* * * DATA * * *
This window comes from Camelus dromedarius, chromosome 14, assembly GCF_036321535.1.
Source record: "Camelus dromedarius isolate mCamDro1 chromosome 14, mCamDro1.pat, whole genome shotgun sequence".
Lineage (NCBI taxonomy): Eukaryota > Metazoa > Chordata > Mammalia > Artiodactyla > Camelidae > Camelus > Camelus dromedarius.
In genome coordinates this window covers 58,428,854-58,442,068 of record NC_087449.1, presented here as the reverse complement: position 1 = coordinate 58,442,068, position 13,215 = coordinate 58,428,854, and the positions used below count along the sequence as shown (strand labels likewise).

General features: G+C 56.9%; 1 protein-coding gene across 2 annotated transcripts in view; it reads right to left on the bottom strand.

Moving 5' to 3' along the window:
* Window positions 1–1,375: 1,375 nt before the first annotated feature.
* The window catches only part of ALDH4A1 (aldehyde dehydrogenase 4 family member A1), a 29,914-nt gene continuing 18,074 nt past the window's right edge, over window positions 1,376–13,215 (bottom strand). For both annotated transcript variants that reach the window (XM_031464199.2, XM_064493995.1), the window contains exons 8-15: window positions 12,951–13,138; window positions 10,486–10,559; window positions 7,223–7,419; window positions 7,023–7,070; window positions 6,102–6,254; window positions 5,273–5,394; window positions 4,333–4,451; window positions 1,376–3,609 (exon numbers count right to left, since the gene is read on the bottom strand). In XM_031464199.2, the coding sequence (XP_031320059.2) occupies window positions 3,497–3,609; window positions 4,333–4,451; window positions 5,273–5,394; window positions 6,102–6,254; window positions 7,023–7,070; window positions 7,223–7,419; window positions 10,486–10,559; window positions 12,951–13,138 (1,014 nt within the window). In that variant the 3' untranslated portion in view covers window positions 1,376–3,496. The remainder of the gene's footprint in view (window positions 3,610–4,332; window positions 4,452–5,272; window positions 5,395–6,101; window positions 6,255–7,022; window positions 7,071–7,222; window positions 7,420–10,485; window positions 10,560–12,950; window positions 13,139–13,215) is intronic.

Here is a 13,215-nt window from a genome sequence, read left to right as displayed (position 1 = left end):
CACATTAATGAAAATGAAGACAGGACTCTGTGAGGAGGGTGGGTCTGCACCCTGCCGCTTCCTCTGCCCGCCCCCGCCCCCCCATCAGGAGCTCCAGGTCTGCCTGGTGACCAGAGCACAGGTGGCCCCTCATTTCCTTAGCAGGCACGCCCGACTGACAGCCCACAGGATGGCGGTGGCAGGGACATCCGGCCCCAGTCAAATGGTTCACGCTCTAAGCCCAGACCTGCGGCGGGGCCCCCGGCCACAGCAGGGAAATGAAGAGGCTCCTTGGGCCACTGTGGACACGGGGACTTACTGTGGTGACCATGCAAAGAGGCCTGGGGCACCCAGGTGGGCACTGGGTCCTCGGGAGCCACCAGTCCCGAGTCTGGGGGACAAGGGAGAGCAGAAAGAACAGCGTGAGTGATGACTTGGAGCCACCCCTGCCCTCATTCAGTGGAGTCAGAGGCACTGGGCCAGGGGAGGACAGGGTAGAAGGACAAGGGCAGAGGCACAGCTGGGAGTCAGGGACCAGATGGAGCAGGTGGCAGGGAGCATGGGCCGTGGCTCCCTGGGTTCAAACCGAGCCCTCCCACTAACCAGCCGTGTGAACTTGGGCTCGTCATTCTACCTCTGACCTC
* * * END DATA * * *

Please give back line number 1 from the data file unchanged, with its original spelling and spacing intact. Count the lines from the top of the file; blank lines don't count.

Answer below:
This window comes from Camelus dromedarius, chromosome 14, assembly GCF_036321535.1.